Corporate worship is the cornerstone of spiritual formation and is at the center of this community’s life. We gather in Shelton Chapel four mornings a week to proclaim the Word, to break bread, and to experience together the profound and joy-filled worship of God. Students, faculty, and staff lead worship—preaching, singing, and praying in a variety of settings and styles; special services throughout the liturgical year and student-organized evening worship services create rich and diverse worship opportunities.
For thinkers in the Reformed tradition, Christian scholarship is considered one of the classic spiritual disciplines, and there is plenty of study here! Such attention to scholarship seeks to deepen our faith, broaden our knowledge of God, and bring us into a lively conversation with the vast experience of Christians and their communities of faith throughout history. An added bonus: the discipline of deriving spiritual energy from your work and worship will serve you well when you leave seminary.
Spiritual formation is about cultivating a relationship with God who initiates relationship with us. This connection is built through daily worship, student spiritual direction, and Bible study. One of our most popular courses, “An Adventure in Wilderness and Spirituality,” offered in the summer, invites students into a spiritual encounter in the Colorado Rockies.
The Office of the Vice President for Student Affairs and Vocation is vested with the responsibility to support our students in their journey toward ordination. For Presbyterians, this means assistance with ordination exam preparation, Personal Information Form (PIF) writing, and negotiating terms of call with congregations and other church agencies. For other students, we offer vocational planning assistance and placement advising. A series of senior seminars in the spring covers a variety of topics to benefit graduates in their preparation for the next step in ministry.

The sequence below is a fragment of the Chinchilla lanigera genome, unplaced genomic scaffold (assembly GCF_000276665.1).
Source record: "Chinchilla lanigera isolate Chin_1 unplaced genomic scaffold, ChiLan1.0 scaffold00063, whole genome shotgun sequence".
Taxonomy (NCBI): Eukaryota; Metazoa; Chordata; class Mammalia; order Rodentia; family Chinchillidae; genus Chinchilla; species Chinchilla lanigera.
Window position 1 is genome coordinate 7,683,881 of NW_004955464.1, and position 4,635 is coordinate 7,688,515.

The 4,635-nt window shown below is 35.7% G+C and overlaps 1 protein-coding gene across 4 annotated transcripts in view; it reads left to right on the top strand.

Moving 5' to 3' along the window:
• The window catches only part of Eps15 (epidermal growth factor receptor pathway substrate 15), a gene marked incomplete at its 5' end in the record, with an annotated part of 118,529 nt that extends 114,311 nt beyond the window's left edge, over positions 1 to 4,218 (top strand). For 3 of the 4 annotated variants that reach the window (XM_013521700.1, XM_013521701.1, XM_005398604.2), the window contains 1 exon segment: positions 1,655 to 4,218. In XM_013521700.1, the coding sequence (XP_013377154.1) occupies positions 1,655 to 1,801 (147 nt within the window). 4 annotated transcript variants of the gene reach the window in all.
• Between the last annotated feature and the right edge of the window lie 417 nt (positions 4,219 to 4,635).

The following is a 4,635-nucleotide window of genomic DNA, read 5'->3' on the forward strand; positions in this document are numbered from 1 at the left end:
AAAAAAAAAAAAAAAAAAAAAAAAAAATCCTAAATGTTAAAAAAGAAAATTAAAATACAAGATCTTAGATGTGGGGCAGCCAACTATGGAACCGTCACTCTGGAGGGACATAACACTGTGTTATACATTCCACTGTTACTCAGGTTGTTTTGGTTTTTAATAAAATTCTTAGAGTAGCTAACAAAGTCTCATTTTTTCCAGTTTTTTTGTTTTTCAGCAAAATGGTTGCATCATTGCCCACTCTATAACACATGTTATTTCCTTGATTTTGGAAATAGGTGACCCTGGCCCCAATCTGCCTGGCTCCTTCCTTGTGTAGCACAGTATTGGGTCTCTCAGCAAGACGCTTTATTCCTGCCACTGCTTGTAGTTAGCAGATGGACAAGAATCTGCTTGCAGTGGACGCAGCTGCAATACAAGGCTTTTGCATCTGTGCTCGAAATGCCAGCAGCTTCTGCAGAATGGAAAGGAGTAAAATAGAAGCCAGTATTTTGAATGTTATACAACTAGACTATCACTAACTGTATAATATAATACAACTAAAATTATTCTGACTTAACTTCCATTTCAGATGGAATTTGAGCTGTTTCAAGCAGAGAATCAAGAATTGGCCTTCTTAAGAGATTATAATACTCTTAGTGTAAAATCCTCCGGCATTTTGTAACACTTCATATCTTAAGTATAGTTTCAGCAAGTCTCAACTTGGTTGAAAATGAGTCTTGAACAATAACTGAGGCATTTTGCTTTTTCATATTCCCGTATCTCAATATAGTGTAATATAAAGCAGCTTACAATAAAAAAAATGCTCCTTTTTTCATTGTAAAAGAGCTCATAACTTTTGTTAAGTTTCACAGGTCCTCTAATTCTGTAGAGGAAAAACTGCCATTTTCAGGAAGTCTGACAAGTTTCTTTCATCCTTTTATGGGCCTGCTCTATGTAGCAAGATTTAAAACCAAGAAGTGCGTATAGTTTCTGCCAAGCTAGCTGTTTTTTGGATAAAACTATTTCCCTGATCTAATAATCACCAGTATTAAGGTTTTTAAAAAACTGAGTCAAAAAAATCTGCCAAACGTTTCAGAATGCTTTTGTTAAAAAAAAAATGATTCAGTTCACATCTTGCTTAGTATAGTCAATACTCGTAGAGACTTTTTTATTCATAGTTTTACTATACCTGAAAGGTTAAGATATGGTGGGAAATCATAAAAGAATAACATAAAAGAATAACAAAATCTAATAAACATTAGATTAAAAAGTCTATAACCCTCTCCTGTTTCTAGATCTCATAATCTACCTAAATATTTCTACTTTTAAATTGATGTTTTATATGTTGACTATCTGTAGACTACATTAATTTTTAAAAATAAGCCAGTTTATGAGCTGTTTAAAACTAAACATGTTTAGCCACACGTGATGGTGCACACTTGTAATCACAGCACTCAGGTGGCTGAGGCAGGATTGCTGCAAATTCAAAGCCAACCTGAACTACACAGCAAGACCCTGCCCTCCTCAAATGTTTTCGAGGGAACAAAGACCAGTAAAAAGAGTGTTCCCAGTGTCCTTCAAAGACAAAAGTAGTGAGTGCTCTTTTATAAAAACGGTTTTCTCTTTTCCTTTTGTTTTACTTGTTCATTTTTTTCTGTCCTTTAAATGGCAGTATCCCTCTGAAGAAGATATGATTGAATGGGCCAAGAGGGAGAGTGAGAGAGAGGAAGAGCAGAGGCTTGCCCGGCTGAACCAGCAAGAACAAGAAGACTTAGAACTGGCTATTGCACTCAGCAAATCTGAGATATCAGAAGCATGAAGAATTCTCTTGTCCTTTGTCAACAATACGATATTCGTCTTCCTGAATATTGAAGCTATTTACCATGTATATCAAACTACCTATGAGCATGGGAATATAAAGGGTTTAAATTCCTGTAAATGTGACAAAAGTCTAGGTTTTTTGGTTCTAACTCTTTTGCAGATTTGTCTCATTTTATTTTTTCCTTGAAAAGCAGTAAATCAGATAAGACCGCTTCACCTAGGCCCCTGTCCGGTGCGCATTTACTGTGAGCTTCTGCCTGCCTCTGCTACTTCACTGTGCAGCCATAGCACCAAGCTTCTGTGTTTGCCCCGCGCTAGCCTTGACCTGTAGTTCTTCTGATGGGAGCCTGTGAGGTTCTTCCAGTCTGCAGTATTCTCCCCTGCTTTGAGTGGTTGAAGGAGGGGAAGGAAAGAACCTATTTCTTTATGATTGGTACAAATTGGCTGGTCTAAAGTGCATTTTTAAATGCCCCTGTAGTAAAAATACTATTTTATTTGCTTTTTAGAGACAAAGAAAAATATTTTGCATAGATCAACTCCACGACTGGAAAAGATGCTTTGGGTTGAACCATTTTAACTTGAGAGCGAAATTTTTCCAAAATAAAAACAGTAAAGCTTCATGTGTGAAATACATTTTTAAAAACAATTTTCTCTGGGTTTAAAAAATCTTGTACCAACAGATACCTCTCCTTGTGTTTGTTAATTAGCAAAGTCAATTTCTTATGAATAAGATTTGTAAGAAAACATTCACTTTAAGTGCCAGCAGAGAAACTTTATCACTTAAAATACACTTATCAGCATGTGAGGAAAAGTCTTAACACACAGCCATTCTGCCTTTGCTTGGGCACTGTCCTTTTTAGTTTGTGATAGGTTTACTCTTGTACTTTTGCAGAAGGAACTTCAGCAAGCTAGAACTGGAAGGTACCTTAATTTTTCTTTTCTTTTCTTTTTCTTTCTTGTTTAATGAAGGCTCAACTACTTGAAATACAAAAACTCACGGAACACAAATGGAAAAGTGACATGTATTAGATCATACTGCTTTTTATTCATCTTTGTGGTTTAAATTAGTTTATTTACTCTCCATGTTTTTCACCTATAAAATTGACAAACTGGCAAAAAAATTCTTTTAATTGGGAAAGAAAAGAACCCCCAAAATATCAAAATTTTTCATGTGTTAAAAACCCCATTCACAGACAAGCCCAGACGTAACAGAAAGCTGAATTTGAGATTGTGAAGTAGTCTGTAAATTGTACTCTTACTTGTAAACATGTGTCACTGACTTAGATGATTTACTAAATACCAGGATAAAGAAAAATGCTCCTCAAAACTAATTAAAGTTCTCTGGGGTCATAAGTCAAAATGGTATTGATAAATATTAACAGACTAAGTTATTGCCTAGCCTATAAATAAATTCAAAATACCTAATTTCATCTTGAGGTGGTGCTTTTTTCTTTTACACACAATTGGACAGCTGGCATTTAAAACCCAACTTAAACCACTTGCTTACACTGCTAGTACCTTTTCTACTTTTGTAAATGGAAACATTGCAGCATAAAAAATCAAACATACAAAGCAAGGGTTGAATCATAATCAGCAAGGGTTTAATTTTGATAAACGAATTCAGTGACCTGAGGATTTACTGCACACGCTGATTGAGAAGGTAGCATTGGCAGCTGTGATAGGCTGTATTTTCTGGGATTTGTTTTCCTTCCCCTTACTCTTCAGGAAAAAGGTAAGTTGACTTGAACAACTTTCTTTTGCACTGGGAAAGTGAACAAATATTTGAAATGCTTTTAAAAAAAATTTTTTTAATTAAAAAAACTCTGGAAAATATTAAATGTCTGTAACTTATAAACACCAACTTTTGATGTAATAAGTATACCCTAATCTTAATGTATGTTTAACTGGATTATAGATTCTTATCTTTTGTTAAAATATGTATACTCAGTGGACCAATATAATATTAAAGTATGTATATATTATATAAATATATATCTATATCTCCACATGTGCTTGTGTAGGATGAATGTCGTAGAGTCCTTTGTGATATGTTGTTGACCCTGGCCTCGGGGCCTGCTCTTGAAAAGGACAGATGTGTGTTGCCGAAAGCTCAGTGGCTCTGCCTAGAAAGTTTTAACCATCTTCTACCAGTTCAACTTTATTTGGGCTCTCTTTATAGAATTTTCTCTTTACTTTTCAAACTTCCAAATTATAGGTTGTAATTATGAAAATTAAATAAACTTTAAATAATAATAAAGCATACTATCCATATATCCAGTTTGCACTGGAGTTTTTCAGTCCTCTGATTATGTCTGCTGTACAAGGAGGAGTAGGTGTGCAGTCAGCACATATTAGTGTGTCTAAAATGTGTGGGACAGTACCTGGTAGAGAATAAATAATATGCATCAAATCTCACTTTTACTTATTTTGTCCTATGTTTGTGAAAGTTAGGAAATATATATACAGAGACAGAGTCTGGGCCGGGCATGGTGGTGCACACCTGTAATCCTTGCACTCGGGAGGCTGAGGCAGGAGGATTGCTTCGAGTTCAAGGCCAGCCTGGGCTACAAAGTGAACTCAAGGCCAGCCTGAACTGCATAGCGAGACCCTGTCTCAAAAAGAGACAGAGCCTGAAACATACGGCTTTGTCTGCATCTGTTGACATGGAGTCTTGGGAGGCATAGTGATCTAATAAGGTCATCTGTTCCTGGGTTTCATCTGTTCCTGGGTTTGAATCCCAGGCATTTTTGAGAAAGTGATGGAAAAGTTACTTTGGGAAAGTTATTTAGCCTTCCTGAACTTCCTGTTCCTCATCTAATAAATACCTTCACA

The goal of Austin Seminary’s Office of Alumni Relations is to help you stay connected with the classmates, faculty, and programs you found so valuable as a student. You are invited back to campus frequently for lecture series, reunion events, and special worship services. Occasionally alumni events are scheduled in other parts of the country to nurture the special community that is at the heart of the Austin Seminary experience.
True learning is a life-long process of experience and exploration. A vital part of Austin Seminary's mission is to create a space for interaction among contemporary Christian leaders and those who serve in pulpits, Sunday school classrooms, and mission fields. Clergy and lay leaders alike benefit from these opportunities for further education and professional development. The College of Pastoral Leaders is an innovative program, funded by a grant from Lilly Endowment Inc. The College provides ministers opportunities, personal resources, and financial assistance to deepen their spiritual lives, to discover resources for emotional support, and to increase their knowledge and understanding in the pastoral arts through membership in learning cohorts (small groups who covenant together for mutual support and professional development).
Austin Seminary is required to post the following report: 2015 Annual Security and Fire Safety Report